The Stober lot lies within the district where under the general provision of the zoning law the height of building to be erected thereon cannot exceed one hundred feet. The building commissioner rightly refused to grant a permit for the erection of a building of greater height, since he is confined by the limitations found in said c. 488. Stober appealed from that denial to the board of appeal. That board asserted its power to order the grant of a permit for a building one hundred and fifty-five feet in height. That assertion of power rests upon these words of the third paragraph of § 19 of said c. 488: "The board of appeal may vary the application of this act in specific cases wherein its enforcement would involve practical difficulty or unnecessary hardship and wherein desirable relief may be granted without substantially derogating from the intent and purpose of this act, but not otherwise. No such variance shall be authorized except by the unanimous decision of the entire membership of the board. . . ." The board of appeal, respondent in the case at bar, as required by said § 19, set forth on its record, incorporated in the return to this petition, the reasons for its decision. They are in these words: "It appeared at the hearing that the proposed structure in question is a hotel of first class construction on the corner of Newbury and Arlington Streets. There is a set-back restriction of 20 ft. on both sides of Newbury Street, giving an effective width to that street of 110 ft. The size of the building is approximately 90' x 120'. It is an L-80 district and due to the wide streets the height limit allowable is 100 ft. Due to its location the lot is an extremely valuable one and it is located within half a block of the 155 ft. district. The neighborhood and the whole of Newbury Street for a considerable distance is rapidly changing for business purposes. The 155 ft. district extends down Boylston Street opposite the Public Gardens and the proposed structure is peculiarly adapted to this location. Due to the value of the land, which is disproportionate to a building of any lesser height than 155 ft. the appellant wishes to carry the proposed structure to that height. The Board, having viewed the premises and having listened to very able arguments and statements both for and against the appeal, were of the opinion that the nature and occupancy of the proposed structure does not derogate from the character of the neighborhood and that they may vary the application of this Act in this specific case, wherein its enforcement involves practical difficulties and wherein desirable relief may be granted without substantially derogating from the intent and purpose of this Act."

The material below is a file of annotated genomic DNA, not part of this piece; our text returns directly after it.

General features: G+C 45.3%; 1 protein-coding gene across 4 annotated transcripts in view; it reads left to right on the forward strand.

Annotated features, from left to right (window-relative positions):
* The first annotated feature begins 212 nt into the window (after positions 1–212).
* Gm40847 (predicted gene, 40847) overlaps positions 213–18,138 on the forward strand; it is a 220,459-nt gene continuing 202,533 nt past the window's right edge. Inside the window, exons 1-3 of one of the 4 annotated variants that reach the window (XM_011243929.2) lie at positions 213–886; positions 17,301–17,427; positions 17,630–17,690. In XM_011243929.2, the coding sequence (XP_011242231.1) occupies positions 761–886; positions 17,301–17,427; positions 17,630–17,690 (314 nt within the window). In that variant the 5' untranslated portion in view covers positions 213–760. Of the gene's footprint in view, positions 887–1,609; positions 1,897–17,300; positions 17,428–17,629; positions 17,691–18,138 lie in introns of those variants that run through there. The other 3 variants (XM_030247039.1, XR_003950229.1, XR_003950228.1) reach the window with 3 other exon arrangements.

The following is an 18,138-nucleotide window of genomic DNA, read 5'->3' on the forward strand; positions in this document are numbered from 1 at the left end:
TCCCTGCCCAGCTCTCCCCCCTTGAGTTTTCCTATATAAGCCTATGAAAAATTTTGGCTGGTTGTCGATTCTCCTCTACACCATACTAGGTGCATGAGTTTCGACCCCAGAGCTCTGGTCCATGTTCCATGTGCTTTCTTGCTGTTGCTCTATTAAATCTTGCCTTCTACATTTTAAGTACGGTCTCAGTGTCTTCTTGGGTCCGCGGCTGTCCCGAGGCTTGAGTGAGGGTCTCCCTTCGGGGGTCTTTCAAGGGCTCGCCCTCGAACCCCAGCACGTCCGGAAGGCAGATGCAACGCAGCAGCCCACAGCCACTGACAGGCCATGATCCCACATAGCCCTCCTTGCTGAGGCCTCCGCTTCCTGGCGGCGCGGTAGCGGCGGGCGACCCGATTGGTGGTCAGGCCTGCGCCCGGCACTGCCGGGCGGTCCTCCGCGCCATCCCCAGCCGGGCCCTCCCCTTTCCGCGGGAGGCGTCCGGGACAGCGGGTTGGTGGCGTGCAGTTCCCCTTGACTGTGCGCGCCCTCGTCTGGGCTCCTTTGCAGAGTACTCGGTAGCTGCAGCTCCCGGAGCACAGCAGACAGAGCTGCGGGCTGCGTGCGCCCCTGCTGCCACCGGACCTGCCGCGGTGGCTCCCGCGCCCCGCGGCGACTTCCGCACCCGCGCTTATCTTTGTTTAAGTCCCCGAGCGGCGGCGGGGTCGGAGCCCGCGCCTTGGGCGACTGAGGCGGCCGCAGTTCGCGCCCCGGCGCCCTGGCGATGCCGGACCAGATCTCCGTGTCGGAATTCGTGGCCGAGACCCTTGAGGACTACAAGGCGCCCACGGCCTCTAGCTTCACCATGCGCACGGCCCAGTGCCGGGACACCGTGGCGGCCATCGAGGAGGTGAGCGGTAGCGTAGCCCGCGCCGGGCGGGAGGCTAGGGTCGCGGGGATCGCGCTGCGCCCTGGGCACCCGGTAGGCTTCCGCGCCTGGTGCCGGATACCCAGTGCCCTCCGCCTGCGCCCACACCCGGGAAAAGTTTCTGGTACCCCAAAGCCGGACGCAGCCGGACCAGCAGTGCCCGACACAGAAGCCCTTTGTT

It is manifest from the tenor of the zoning act as a whole, as well as from § 19, that the power of authorizing variations from the general provisions of the statute is designed to be sparingly exercised. It is only in rare instances and under exceptional circumstances that relaxation of the general restrictions established by the statute ought to be permitted. The power granted is only for the relief of specific instances, peculiar in their nature. It does not extend to modifications or changes of essential particulars of the scheme of the zoning act. It does not include immediate or prospective changes in boundary lines of districts. That power is reserved within narrow limits to the board of zoning adjustment under § 20 of said c. 488. The chief purpose of a zoning statute has relation to the public welfare. The protection of health and safety are important factors. The preservation of the property of others in the neighborhood growing out of established restrictions is a matter of importance. These and numerous other considerations must be weighed in passing upon any appeal. "Practical difficulty" or "unnecessary hardship" as applied to restrictions upon the "bulk" of buildings to be erected upon land naturally would be measured from the owner's point of view in terms of dollars and cents. Financial considerations alone, however, cannot govern the action of the board. They are bound to take a broader view than the apparent monetary distress of the owner. Otherwise, there would be no occasion for any zoning law. The height of buildings permitted by the order here assailed does not exceed the maximum mentioned in St. 1923, c. 462, § 11, and in St. 1924, c. 488, § 15. Whether the proposed building will derogate from the intent and purpose of the zoning act is a question which demands insight, vision, wisdom. It is primarily a question of fact, although it may become a question of law. The reasons stated on the record in the case at bar, while not overpoweringly convincing, cannot be pronounced erroneous as matter of law. With their soundness in point of fact we have nothing to do. Without commenting further on the reasons stated in the record, it is enough to say that, having regard to the nature of the inquiry open under a petition for the writ of certiorari, we cannot quite say that this action of the board appears on the record to have been without warrant in law.